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Music video by Rihanna performing Take A Bow. YouTube view counts pre-VEVO: 66288884. (C) 2008 The Island Def Jam Music Group.
Music video by Rihanna performing Rehab. YouTube view counts pre-VEVO: 19591123. (C) 2007 The Island Def Jam Music Group.
A substitute teacher from the inner city refuses to be messed with while taking attendance.
"Just One Last Time" feat. Taped Rai. Available to download on iTunes including remixes of : Tiësto, HARD ROCK SOFA & Deniz Koyu http://smarturl.it/DGJustOne...
Macklemore & Ryan Lewis present the official music video for Can't Hold Us feat. Ray Dalton. Can't Hold Us on iTunes: https://itunes.apple.com/us/album/cant-...
This video accidentally turned out kind of sad, ME SO SOWWY IT NOT POSED TO BE SAD WHO WANTS HUGS AND COOKIES? Also, FYI for anyone attempting this, it takes...
Jimmy reveals that he is f*@#ing Ben Affleck.
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Official music video for "Wide Awake," the final chapter from 'Teenage Dream: The Complete Confection' on iTunes: http://smarturl.it/katyperry. Written by Ka...
Buy on iTunes: http://www.Smarturl.it/TTT Amazon: http://idj.to/svJVGM Music video by Rihanna performing Where Have You Been. ©: The Island Def Jam Music Group.
||This article includes inline citations, but they are not properly formatted. (July 2012)|
Miyamoto at the 2007 Game Developers Conference.
November 16, 1952 |
Sonobe, Kyoto, Japan
|Alma mater||Kanazawa College of Art|
|Occupation||Game Director, Game Producer, Character Artist, Game designer, EAD General Manager|
Shigeru Miyamoto (宮本 茂 Miyamoto Shigeru ) (born November 16, 1952) is a Japanese video game designer and producer. He is best known as the creator of some of the most successful video game franchises of all time, including Mario, Donkey Kong, The Legend of Zelda, Star Fox, F-Zero, Pikmin, and the Wii series. Miyamoto was born and raised in Kyoto Prefecture; the natural surroundings of Kyoto inspired much of Miyamoto's later work.
He currently manages the Nintendo Entertainment Analysis and Development branch, which handles many of Nintendo's top-selling titles. Miyamoto's games have been seen on every Nintendo video game console, with his earliest work appearing on arcade machines. His games have received critical praise from many reviewers, and he has been the recipient of various awards. He has a wife, Yasuko, and two children.
Miyamoto was born in the Japanese town of Sonobe, Kyoto on November 16, 1952. Miyamoto's later work was greatly influenced by his childhood experiences in the town. From an early age, he began to explore the forest around his home. On one of these expeditions, Miyamoto came upon a cave, and, after days of hesitation, went inside. Miyamoto's expeditions into the Kyoto countryside inspired his later work, particularly the Nintendo Entertainment System version of The Legend of Zelda. Miyamoto graduated from Kanazawa Municipal College of Industrial Arts with no job lined up. He also had a love for manga and initially intended to become a professional manga artist before considering a career in video games, where the manga influence in his work would later be evident. The title that inspired him to enter the video game industry was the 1978 arcade hit Space Invaders.
When the Nintendo company began branching out, Miyamoto helped create the art for the company's first original coin-operated arcade video game, Sheriff. He first helped the company develop a game with the 1980 release Radar Scope. The game achieved moderate success in Japan, but by 1981, Nintendo's efforts to break it into the North American video game market had been a complete failure, leaving the company with a large number of unsold units and on the verge of financial collapse. In an effort to keep the company afloat, Nintendo president Hiroshi Yamauchi decided to convert unsold Radar Scope units into a new arcade game. He tasked Miyamoto with the conversion, with Nintendo's head engineer, Gunpei Yokoi supervising the project.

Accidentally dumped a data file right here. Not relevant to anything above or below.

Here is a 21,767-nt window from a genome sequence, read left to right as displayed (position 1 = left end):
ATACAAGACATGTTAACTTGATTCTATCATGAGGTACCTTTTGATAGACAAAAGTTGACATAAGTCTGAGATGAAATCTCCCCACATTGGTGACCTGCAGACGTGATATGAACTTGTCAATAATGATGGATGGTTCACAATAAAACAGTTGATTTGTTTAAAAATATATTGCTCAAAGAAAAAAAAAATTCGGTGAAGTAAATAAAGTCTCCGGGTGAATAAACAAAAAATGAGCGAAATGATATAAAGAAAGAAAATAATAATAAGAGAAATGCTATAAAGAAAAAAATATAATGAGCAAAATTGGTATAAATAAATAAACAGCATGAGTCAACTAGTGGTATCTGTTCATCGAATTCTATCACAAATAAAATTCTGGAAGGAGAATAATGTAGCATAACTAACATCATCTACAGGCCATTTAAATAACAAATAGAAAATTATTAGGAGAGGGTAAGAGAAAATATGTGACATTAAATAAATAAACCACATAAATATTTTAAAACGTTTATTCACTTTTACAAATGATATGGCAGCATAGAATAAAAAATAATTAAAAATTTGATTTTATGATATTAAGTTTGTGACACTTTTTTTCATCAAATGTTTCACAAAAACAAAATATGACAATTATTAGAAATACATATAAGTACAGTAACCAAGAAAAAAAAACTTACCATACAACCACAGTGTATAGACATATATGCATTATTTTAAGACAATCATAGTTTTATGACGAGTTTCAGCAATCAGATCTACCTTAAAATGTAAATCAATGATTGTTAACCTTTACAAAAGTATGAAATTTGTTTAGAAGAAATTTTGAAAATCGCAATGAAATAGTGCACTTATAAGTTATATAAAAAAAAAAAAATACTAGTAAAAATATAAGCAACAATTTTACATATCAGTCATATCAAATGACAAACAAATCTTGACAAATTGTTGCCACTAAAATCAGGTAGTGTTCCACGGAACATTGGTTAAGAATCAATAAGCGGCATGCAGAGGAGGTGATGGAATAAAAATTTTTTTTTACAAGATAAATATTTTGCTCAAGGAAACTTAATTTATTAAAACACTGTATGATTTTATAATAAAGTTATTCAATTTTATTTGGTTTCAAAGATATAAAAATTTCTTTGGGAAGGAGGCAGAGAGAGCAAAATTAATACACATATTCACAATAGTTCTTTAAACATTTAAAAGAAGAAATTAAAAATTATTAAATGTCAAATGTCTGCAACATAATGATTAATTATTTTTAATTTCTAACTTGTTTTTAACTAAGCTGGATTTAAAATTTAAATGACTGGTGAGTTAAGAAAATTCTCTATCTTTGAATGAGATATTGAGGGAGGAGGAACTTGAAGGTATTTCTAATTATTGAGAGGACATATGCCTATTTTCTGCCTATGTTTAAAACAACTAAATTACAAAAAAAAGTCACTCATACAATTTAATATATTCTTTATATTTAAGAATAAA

Miyamoto imagined many characters and plot concepts, but eventually settled on a love triangle between a gorilla, a carpenter, and a girl. He meant to mirror the rivalry between comic characters Bluto and Popeye for the woman Olive Oyl. Bluto evolved into an ape, a form Miyamoto claimed was "nothing too evil or repulsive". This ape would be the pet of the main character, "a funny, hang-loose kind of guy." Miyamoto also named "Beauty and the Beast" and the 1933 film King Kong as influences. Donkey Kong marked the first time that the formulation of a video game's storyline preceded the actual programming, rather than simply being appended as an afterthought. Miyamoto had high hopes for his new project, but lacked the technical skills to program it himself; instead, he conceived the game's concepts, then consulted technicians on whether they were possible. He wanted to make the characters different sizes, move in different manners, and react in various ways. However, Yokoi viewed Miyamoto's original design as too complex. Yokoi suggested using see-saws to catapult the hero across the screen; however, this proved too difficult to program. Miyamoto next thought of using sloped platforms and ladders for travel, with barrels for obstacles. When he asked that the game have multiple stages, the four-man programming team complained that he was essentially asking them to make the game repeat, but the team eventually successfully programmed the game. When the game was sent to Nintendo of America for testing, the sales manager hated it for being too different from the maze and shooter games common at the time. When American staffers began naming the characters, they settled on "Pauline" for the woman, after Polly James, wife of Nintendo's Redmond, Washington, warehouse manager, Don James. The playable character, initially "Jumpman", was eventually named for Mario Segale, the warehouse landlord. These character names were printed on the American cabinet art and used in promotional materials. The staff also pushed for an English name, and thus it received the title Donkey Kong.